· Disconnecting from the network in case of exceeding the connection power by more than 5%, 

· Imposing a penalty of 5 PLN/kW on the producer for exceeding the contractual power. 

These proposed changes would remove most of the barriers to the implementation of cable pooling in Poland. However, it should be noted that the project is still under consultation and may be subject to change. 


The potential of cable pooling in Poland 

Drawing on Dutch experiences, best practice involves concluding standard contracts between investors, defining the terms of cooperation and cost-sharing of joint connection and installation. A model agreement - Cable Pooling Agreement (CPA) – presented by Dutch industry organizations could enable the full potential of cable pooling also in Polish legal reality. 

Appropriate contractual regulations should also appear at the level of the connection agreement concluded with the appropriate operator. Such a tripartite agreement could be beneficial for investors and the system operator due to the limitation of the number of binding obligations and transparency. In such a case, contractual freedom should be preserved in defining which installation is to limit its production so that the total amount of electricity generated from both (or more) installations does not exceed the power of the installed connection. 

Upon implementation of these rules into the Polish legal order, it will be possible to harness the potential of combining RES sources in Poland. Subsequently, it is necessary to determine how much new capacity could be connected to the network if cable pooling was allowed.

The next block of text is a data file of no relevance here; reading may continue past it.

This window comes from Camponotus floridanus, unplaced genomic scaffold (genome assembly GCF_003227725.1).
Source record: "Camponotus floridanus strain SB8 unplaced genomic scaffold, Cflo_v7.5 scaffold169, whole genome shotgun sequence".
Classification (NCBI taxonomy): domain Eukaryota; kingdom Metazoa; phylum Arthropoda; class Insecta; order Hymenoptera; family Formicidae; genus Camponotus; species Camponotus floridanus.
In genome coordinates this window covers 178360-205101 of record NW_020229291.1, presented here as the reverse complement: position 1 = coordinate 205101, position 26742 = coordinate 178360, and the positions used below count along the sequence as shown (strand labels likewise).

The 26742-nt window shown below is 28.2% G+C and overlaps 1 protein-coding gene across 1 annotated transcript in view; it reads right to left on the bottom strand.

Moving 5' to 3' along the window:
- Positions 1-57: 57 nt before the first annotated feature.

Analysis of the potential for combining RES sources in Poland 

As a rule, cable pooling is synonymous with abolishing the requirement for the connection power to be equal to the power of the generating source. This means that the size of the RES (and energy storage) power would no longer be limited by network operators. The investor will be able, for example, to get connection conditions for a source of 5 MW (or larger) power with a connection power of 1 MW. The main limitation on the part of the operator would be a requirement that the instantaneous production from the connected source does not exceed the power of the connection agreement. 

Limiting production will translate into a smaller volume of energy generated and sold by the producer. Operating a source in such a regime will mean that the traditional analysis of the economic justification for investing in new sources will change. Until now, such analysis was based on the assumption that the source will produce the maximum amount of energy allowed by weather conditions. When combining sources, it will be necessary to estimate the losses caused by limiting production. 

The main cost of generating energy in wind and photovoltaic power plants is the capital invested in the generating source (CAPEX). There is no need to purchase fuel in this case, and operating costs are reasonably low. The invested capital pays off over time, thanks to the energy generated. The more energy sold, the shorter the payback period. Limiting production due to connection power will result in an extension of the payback period. Oversizing the source, which will often have to be switched off, can therefore result in a loss for the investor.